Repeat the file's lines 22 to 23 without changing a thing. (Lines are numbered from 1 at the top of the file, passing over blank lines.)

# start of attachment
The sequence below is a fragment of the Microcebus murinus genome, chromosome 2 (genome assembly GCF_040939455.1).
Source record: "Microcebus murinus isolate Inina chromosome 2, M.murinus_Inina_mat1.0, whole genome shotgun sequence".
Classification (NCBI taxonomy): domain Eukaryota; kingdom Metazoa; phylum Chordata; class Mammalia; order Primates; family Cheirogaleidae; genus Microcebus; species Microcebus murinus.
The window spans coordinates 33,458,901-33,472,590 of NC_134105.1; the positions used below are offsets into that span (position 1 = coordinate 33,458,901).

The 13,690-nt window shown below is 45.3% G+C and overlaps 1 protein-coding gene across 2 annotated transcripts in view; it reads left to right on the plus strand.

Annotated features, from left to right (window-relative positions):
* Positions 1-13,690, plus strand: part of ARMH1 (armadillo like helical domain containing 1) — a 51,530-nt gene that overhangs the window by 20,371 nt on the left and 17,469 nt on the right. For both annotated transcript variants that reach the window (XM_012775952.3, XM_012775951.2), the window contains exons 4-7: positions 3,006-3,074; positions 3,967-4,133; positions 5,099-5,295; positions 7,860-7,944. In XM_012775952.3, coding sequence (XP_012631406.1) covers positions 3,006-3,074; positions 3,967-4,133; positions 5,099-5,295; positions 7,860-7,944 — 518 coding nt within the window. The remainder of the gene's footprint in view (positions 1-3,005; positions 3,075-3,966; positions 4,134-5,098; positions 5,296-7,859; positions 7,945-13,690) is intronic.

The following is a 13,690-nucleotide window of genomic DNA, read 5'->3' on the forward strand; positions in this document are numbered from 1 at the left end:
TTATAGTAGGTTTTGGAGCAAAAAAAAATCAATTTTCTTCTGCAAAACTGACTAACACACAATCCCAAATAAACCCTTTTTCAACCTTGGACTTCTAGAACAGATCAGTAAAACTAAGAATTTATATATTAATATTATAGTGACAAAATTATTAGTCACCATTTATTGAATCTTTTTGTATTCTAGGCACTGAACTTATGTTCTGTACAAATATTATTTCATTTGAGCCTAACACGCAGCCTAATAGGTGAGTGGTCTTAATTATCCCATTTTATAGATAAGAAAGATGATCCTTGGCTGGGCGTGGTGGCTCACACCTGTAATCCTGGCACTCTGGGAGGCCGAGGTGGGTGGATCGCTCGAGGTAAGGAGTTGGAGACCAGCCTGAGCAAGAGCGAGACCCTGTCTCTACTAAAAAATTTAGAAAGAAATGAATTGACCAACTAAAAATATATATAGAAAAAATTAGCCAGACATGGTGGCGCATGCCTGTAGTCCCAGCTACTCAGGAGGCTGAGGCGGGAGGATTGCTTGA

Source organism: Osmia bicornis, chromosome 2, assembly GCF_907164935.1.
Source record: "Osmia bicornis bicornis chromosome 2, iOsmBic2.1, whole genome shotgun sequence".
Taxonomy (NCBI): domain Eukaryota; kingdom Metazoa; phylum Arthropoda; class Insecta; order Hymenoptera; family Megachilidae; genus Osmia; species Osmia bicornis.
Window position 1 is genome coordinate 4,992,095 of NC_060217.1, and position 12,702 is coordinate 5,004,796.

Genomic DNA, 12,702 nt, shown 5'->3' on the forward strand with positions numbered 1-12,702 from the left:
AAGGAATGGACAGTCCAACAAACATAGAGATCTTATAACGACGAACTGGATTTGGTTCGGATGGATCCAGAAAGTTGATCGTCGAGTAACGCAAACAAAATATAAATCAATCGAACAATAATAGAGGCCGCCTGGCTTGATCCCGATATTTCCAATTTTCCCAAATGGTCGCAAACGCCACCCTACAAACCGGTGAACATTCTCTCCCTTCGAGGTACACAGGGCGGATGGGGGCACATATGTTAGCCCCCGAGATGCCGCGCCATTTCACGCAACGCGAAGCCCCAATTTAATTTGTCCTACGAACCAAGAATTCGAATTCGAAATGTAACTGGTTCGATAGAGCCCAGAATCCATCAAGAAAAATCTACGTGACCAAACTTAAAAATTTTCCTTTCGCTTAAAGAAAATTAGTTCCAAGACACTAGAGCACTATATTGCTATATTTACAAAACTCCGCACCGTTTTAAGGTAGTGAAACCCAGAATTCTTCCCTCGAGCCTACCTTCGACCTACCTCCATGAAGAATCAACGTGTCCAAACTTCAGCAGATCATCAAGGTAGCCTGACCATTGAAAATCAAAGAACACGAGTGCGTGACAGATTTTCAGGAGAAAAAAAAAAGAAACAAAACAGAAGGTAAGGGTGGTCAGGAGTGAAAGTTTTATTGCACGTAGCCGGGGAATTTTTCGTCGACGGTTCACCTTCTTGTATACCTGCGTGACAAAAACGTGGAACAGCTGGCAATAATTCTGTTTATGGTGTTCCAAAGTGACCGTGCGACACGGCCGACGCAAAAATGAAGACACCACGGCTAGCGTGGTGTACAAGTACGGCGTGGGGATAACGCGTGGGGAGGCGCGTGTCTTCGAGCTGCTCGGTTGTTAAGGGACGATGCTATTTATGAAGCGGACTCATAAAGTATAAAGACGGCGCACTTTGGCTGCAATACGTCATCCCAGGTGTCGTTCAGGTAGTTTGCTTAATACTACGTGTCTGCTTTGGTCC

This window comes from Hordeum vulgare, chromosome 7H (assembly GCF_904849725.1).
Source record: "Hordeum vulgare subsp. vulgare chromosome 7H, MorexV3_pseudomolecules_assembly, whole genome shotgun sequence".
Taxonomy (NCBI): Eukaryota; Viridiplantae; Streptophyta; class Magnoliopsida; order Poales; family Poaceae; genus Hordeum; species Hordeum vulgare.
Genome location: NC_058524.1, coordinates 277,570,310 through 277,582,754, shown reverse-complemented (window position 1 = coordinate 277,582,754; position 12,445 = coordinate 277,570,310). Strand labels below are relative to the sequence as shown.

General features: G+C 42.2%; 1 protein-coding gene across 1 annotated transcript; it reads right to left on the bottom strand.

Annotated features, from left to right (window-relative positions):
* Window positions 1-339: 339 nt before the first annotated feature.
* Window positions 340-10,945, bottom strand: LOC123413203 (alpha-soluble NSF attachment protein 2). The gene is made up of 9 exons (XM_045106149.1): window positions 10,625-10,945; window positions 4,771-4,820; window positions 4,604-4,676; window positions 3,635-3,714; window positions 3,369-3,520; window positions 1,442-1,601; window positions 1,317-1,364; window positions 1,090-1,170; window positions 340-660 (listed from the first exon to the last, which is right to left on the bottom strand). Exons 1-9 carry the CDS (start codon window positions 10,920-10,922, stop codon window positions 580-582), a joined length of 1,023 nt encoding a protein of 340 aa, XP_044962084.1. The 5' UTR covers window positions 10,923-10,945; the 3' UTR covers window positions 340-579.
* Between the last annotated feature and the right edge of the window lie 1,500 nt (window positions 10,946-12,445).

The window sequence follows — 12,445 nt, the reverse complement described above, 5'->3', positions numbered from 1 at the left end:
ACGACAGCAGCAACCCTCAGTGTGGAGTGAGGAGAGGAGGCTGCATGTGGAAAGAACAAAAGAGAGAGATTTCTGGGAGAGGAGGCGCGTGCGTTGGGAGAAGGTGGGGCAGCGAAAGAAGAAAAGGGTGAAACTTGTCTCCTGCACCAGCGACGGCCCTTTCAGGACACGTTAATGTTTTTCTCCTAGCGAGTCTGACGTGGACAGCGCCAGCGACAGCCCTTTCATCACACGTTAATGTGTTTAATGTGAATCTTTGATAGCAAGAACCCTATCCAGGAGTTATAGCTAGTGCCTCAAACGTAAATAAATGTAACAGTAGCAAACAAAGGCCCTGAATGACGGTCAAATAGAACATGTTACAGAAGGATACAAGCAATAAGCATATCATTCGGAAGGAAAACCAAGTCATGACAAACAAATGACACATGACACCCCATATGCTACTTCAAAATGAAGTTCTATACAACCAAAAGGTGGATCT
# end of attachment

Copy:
* Window positions 1-339: 339 nt before the first annotated feature.
* Window positions 340-10,945, bottom strand: LOC123413203 (alpha-soluble NSF attachment protein 2). The gene is made up of 9 exons (XM_045106149.1): window positions 10,625-10,945; window positions 4,771-4,820; window positions 4,604-4,676; window positions 3,635-3,714; window positions 3,369-3,520; window positions 1,442-1,601; window positions 1,317-1,364; window positions 1,090-1,170; window positions 340-660 (listed from the first exon to the last, which is right to left on the bottom strand). Exons 1-9 carry the CDS (start codon window positions 10,920-10,922, stop codon window positions 580-582), a joined length of 1,023 nt encoding a protein of 340 aa, XP_044962084.1. The 5' UTR covers window positions 10,923-10,945; the 3' UTR covers window positions 340-579.